This thesis examines selected legal issues of copyright law in respect of the internet. The thesis focuses on Malaysian and UK Copyright law concerning; accessing web pages; linking; framing and caching. Since the internet is in use globally, law at an international, regional and national level have been examined in order to find solutions to these selective issues. At the regional level, European Union law is analysed. The Information Society Directive covers two of the selected issues (accessing web pages and caching). However there are still gaps in the Information Society Directive regarding the two other issues of framing and linking. In UK Copyright law, since the UK has implemented the Information Society Directive, a new section has been added to the Amendment Act, which covers accessing web pages and caching, but the UK Statutes do not expressly cover framing and linking. However, linking may be allowed under the general rule of implied licence. The Malaysian Copyright (Amendment) Act of 1997 has provided for the internet where a new section has been created that is the right to control the communication of copyright works to the public. However, there is no specific legislative provision on transient copies (accessing web page and caching) under this Act. However, accessing web pages may be covered under another provision which permits copies to be made in any form or version. Caching however is provided for under another provision. In the USA, provision on safe harbour provides the ISP with protection against action of infringement. The US Copyright law covers all the selected issues except framing. The conclusion reached in this thesis is that Malaysian law provides legislative solutions only for some of the selected copyright issues in respect of the internet but, in general, it is still inadequate and needs to be improved.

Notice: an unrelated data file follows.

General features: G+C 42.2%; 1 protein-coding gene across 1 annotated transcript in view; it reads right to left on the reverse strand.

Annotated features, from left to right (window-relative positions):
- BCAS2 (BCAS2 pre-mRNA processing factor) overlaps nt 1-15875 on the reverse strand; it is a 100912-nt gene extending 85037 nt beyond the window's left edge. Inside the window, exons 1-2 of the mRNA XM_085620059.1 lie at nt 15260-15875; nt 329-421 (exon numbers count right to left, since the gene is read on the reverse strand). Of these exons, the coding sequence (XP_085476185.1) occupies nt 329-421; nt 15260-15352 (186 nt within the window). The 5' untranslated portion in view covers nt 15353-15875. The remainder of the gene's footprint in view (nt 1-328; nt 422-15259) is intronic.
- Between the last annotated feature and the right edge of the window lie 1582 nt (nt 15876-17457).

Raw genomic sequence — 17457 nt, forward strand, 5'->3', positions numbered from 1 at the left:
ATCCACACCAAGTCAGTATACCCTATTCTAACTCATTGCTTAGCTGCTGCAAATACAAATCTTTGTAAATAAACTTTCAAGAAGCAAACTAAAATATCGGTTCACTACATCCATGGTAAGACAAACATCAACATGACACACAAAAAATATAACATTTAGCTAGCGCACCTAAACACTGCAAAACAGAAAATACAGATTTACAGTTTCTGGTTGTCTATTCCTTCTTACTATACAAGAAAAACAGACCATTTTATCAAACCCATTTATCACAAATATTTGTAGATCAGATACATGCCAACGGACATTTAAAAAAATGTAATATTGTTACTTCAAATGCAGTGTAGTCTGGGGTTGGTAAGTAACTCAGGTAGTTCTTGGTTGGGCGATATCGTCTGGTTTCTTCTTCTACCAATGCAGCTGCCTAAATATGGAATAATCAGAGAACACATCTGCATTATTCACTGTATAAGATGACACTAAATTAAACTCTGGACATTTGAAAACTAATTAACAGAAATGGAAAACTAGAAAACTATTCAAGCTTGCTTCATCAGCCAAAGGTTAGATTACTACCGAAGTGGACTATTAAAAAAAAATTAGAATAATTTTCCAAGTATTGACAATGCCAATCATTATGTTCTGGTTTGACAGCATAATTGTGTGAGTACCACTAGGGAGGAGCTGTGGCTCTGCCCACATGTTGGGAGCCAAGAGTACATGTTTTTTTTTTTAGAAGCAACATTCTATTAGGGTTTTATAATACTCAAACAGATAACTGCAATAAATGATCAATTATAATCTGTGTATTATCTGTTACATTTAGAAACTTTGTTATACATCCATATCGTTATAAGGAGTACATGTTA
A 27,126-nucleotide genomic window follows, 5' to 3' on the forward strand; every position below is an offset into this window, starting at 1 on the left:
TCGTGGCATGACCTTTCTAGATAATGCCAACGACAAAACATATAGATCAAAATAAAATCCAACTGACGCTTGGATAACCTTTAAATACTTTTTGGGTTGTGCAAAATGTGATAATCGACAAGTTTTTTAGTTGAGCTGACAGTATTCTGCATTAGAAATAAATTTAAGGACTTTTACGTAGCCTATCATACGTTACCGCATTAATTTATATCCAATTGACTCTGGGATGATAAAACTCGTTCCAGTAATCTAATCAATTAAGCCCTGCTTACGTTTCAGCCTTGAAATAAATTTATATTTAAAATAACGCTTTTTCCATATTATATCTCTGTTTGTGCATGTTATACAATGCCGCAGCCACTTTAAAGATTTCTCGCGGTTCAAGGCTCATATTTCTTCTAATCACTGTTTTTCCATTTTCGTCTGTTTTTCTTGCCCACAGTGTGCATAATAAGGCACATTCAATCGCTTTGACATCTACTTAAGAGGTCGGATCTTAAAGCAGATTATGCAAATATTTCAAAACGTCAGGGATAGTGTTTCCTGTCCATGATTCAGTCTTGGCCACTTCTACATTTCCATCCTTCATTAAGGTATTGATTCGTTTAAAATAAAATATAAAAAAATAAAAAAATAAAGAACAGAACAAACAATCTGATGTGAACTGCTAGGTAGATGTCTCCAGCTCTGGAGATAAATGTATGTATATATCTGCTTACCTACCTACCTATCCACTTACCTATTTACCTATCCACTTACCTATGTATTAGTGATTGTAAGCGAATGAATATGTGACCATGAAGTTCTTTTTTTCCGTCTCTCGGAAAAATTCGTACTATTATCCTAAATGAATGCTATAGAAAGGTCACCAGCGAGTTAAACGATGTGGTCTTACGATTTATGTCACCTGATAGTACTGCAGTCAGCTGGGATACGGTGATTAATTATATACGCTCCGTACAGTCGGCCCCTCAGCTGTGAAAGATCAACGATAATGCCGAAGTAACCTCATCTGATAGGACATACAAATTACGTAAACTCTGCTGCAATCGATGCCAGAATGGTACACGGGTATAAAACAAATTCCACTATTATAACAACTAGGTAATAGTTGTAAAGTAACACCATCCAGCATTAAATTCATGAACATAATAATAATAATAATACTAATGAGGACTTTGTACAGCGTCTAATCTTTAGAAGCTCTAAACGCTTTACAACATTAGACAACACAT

Topic, claim, or defense